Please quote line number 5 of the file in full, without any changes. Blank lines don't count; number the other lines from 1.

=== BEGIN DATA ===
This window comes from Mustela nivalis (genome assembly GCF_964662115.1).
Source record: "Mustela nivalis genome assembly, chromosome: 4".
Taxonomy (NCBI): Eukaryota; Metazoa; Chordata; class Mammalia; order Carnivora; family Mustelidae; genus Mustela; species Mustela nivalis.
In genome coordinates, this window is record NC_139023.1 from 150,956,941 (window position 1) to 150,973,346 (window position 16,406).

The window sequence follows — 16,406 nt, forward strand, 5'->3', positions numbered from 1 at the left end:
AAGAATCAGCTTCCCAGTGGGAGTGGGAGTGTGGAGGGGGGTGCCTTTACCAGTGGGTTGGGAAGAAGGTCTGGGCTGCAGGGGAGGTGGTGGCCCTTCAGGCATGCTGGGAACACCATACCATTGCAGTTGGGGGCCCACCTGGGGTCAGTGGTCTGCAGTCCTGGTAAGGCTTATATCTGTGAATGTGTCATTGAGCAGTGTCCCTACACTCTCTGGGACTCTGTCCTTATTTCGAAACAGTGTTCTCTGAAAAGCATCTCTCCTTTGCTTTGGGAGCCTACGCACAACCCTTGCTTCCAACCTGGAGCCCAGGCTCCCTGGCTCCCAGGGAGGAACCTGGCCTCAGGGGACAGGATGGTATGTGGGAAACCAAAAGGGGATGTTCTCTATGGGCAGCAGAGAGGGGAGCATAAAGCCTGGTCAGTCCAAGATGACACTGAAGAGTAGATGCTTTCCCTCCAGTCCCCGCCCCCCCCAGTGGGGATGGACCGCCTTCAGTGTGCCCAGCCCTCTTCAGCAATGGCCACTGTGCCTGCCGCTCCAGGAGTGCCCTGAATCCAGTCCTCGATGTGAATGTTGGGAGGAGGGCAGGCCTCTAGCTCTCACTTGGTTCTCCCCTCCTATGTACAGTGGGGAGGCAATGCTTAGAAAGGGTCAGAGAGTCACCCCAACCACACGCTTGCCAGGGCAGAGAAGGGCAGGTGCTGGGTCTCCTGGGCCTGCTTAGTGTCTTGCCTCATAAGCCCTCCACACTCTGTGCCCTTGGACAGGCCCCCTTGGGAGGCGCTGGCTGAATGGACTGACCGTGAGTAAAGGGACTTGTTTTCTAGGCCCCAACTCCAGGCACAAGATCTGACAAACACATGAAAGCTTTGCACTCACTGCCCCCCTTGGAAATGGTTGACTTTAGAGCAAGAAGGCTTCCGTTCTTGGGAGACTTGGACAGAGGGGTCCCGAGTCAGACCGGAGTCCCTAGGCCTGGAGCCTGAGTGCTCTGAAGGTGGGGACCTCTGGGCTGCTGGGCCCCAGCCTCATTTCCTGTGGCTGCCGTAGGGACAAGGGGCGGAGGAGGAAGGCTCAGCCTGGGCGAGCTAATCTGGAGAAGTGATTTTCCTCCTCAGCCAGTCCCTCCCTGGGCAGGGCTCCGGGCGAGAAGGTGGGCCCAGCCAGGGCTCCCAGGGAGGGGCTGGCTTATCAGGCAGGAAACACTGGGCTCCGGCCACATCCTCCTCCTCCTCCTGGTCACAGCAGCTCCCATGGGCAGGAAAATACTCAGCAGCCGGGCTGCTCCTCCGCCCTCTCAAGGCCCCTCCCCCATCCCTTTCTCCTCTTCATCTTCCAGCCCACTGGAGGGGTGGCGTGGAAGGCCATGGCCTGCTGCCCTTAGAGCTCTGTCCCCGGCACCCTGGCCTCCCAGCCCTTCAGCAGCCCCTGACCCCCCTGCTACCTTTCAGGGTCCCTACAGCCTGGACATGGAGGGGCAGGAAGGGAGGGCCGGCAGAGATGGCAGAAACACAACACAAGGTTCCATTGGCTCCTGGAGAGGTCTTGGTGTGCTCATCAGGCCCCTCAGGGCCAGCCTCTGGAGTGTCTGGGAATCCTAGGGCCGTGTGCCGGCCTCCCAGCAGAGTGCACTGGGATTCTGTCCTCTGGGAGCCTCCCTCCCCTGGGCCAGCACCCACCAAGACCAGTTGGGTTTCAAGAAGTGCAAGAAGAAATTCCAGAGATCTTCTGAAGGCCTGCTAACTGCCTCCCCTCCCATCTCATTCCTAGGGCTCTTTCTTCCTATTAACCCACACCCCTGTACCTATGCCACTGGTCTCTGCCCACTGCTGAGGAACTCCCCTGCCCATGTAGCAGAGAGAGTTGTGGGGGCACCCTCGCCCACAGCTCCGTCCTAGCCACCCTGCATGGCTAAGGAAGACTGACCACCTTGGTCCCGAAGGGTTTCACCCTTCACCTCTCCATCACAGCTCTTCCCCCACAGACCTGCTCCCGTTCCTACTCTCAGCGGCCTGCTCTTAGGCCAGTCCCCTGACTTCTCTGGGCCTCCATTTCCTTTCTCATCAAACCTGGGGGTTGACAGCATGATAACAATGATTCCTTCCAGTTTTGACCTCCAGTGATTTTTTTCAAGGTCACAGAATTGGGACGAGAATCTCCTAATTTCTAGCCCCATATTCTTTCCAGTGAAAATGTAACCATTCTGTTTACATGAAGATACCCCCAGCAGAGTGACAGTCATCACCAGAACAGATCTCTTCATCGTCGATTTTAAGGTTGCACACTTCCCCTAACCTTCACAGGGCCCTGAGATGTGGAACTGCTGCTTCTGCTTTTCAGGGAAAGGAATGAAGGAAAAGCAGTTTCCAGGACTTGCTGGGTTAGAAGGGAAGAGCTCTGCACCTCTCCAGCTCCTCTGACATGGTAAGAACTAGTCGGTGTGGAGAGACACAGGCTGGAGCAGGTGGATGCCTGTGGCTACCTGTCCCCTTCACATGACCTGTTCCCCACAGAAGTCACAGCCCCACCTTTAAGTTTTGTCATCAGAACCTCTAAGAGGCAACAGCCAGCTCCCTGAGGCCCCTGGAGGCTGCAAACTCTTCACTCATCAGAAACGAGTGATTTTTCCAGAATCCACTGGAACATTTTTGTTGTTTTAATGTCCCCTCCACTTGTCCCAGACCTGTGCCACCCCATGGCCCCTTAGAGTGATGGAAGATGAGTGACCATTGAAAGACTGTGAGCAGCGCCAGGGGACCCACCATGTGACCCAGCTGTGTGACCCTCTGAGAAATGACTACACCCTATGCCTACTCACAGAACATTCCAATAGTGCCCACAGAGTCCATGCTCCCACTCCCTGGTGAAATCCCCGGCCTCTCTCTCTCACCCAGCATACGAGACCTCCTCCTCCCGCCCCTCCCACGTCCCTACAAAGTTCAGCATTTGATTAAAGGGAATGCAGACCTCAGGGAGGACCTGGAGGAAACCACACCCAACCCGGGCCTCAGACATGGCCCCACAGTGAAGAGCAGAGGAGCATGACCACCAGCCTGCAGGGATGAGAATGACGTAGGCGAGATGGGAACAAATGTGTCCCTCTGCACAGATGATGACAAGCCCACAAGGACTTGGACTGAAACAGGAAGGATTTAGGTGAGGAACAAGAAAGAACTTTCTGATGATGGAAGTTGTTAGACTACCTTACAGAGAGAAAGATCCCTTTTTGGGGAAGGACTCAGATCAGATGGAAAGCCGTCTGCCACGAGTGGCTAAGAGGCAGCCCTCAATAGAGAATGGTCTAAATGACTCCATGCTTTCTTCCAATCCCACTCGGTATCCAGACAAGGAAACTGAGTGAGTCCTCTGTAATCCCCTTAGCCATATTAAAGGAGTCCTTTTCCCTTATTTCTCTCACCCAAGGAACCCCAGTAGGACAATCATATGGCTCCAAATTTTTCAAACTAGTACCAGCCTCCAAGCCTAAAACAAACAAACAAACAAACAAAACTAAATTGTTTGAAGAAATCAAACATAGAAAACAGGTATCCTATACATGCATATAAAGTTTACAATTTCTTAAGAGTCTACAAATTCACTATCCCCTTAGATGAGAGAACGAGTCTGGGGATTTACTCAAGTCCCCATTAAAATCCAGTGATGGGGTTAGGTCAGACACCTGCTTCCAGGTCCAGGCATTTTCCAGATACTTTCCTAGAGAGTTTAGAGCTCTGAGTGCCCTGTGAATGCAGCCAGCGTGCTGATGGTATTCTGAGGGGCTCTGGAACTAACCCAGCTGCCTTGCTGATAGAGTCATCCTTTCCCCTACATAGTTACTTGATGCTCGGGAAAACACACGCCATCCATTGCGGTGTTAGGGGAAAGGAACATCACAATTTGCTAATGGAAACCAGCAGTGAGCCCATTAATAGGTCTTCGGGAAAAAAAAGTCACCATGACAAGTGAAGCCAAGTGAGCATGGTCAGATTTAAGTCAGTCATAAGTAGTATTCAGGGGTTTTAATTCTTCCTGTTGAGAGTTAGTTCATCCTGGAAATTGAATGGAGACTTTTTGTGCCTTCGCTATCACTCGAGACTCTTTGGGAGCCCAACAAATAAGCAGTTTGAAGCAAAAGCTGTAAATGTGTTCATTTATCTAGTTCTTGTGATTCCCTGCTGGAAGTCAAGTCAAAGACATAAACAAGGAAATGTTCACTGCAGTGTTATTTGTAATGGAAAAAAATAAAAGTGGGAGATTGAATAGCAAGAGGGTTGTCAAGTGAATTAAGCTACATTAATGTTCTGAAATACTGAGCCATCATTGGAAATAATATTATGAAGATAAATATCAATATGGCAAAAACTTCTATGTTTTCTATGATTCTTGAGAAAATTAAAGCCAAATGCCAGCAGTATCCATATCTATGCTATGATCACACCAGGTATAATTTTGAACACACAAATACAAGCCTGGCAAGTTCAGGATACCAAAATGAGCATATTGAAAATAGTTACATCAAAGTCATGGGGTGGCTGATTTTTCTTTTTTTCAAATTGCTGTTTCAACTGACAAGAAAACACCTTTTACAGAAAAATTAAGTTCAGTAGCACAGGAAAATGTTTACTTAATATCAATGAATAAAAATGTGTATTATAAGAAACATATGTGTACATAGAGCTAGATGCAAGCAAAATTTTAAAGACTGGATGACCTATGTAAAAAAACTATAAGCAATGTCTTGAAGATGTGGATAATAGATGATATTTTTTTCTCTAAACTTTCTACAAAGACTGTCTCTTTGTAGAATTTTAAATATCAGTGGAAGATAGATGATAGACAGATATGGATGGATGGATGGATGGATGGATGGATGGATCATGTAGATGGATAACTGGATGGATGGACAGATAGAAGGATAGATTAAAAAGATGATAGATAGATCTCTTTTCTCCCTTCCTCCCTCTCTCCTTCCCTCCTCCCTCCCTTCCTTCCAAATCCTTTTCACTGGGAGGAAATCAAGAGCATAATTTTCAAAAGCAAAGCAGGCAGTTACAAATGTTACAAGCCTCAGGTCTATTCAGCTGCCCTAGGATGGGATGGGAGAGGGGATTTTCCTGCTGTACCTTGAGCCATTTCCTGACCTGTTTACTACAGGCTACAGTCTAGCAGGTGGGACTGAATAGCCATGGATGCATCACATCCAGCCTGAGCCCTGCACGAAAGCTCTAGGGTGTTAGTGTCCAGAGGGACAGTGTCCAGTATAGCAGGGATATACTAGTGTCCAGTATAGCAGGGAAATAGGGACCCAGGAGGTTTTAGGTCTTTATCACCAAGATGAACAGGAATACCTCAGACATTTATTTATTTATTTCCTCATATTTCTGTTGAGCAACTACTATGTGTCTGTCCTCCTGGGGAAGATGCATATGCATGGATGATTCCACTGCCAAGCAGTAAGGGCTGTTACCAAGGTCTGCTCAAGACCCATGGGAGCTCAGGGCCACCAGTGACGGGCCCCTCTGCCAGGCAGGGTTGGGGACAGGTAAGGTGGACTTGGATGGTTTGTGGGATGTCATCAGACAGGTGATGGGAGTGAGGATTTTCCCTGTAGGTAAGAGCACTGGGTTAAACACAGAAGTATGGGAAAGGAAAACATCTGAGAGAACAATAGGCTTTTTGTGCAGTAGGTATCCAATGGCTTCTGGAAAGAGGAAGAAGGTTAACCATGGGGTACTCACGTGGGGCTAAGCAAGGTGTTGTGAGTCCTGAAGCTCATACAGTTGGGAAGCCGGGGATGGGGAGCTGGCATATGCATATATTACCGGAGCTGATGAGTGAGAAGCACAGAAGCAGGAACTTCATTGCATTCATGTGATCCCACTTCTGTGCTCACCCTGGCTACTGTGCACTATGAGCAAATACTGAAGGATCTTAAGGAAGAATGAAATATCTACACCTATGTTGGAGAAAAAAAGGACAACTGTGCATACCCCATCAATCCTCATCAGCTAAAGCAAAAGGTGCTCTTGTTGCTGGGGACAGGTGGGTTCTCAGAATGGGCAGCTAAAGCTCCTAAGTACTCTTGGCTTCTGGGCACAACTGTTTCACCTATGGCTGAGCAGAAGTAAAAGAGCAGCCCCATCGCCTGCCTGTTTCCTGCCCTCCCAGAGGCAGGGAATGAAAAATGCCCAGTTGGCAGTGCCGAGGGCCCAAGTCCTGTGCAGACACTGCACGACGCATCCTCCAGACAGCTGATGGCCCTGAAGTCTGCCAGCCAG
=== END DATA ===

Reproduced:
The window sequence follows — 16,406 nt, forward strand, 5'->3', positions numbered from 1 at the left end: